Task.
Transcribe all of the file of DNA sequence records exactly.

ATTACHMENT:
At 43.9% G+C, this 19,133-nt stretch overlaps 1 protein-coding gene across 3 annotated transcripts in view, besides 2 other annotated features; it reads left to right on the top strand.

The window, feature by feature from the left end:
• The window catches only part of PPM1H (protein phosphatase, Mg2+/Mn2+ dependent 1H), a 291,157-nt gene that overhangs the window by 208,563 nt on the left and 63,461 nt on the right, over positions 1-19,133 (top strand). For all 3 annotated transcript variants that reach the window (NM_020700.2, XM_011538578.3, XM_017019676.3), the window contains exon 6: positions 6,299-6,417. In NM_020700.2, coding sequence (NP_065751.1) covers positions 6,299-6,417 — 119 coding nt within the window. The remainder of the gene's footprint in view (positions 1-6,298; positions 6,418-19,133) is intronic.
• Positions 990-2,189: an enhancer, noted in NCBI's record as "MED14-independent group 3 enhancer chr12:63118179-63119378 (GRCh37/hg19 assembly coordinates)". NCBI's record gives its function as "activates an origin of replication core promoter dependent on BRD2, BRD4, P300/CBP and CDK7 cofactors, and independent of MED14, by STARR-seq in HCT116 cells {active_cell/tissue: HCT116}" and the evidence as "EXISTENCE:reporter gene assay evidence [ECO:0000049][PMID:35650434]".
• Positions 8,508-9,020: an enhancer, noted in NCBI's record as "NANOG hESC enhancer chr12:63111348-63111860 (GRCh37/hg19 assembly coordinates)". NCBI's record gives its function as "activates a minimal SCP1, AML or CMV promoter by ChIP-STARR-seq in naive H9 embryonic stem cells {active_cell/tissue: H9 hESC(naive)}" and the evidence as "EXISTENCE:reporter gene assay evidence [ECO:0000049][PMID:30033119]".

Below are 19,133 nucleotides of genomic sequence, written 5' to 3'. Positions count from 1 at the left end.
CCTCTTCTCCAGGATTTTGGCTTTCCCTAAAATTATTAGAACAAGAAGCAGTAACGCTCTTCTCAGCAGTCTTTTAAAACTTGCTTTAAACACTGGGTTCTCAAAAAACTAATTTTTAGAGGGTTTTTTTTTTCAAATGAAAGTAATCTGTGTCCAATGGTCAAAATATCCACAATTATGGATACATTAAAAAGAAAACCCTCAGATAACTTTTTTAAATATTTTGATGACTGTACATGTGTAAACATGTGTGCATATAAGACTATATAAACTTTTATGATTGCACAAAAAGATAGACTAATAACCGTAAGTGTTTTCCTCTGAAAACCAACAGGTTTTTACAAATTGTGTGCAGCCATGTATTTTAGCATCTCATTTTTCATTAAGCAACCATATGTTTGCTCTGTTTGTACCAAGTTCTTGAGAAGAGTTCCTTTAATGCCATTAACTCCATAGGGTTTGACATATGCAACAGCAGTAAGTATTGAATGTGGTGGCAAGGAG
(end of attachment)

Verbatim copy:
At 43.9% G+C, this 19,133-nt stretch overlaps 1 protein-coding gene across 3 annotated transcripts in view, besides 2 other annotated features; it reads left to right on the top strand.

The window, feature by feature from the left end:
• The window catches only part of PPM1H (protein phosphatase, Mg2+/Mn2+ dependent 1H), a 291,157-nt gene that overhangs the window by 208,563 nt on the left and 63,461 nt on the right, over positions 1-19,133 (top strand). For all 3 annotated transcript variants that reach the window (NM_020700.2, XM_011538578.3, XM_017019676.3), the window contains exon 6: positions 6,299-6,417. In NM_020700.2, coding sequence (NP_065751.1) covers positions 6,299-6,417 — 119 coding nt within the window. The remainder of the gene's footprint in view (positions 1-6,298; positions 6,418-19,133) is intronic.
• Positions 990-2,189: an enhancer, noted in NCBI's record as "MED14-independent group 3 enhancer chr12:63118179-63119378 (GRCh37/hg19 assembly coordinates)". NCBI's record gives its function as "activates an origin of replication core promoter dependent on BRD2, BRD4, P300/CBP and CDK7 cofactors, and independent of MED14, by STARR-seq in HCT116 cells {active_cell/tissue: HCT116}" and the evidence as "EXISTENCE:reporter gene assay evidence [ECO:0000049][PMID:35650434]".
• Positions 8,508-9,020: an enhancer, noted in NCBI's record as "NANOG hESC enhancer chr12:63111348-63111860 (GRCh37/hg19 assembly coordinates)". NCBI's record gives its function as "activates a minimal SCP1, AML or CMV promoter by ChIP-STARR-seq in naive H9 embryonic stem cells {active_cell/tissue: H9 hESC(naive)}" and the evidence as "EXISTENCE:reporter gene assay evidence [ECO:0000049][PMID:30033119]".

Below are 19,133 nucleotides of genomic sequence, written 5' to 3'. Positions count from 1 at the left end.
CCTCTTCTCCAGGATTTTGGCTTTCCCTAAAATTATTAGAACAAGAAGCAGTAACGCTCTTCTCAGCAGTCTTTTAAAACTTGCTTTAAACACTGGGTTCTCAAAAAACTAATTTTTAGAGGGTTTTTTTTTTCAAATGAAAGTAATCTGTGTCCAATGGTCAAAATATCCACAATTATGGATACATTAAAAAGAAAACCCTCAGATAACTTTTTTAAATATTTTGATGACTGTACATGTGTAAACATGTGTGCATATAAGACTATATAAACTTTTATGATTGCACAAAAAGATAGACTAATAACCGTAAGTGTTTTCCTCTGAAAACCAACAGGTTTTTACAAATTGTGTGCAGCCATGTATTTTAGCATCTCATTTTTCATTAAGCAACCATATGTTTGCTCTGTTTGTACCAAGTTCTTGAGAAGAGTTCCTTTAATGCCATTAACTCCATAGGGTTTGACATATGCAACAGCAGTAAGTATTGAATGTGGTGGCAAGGAG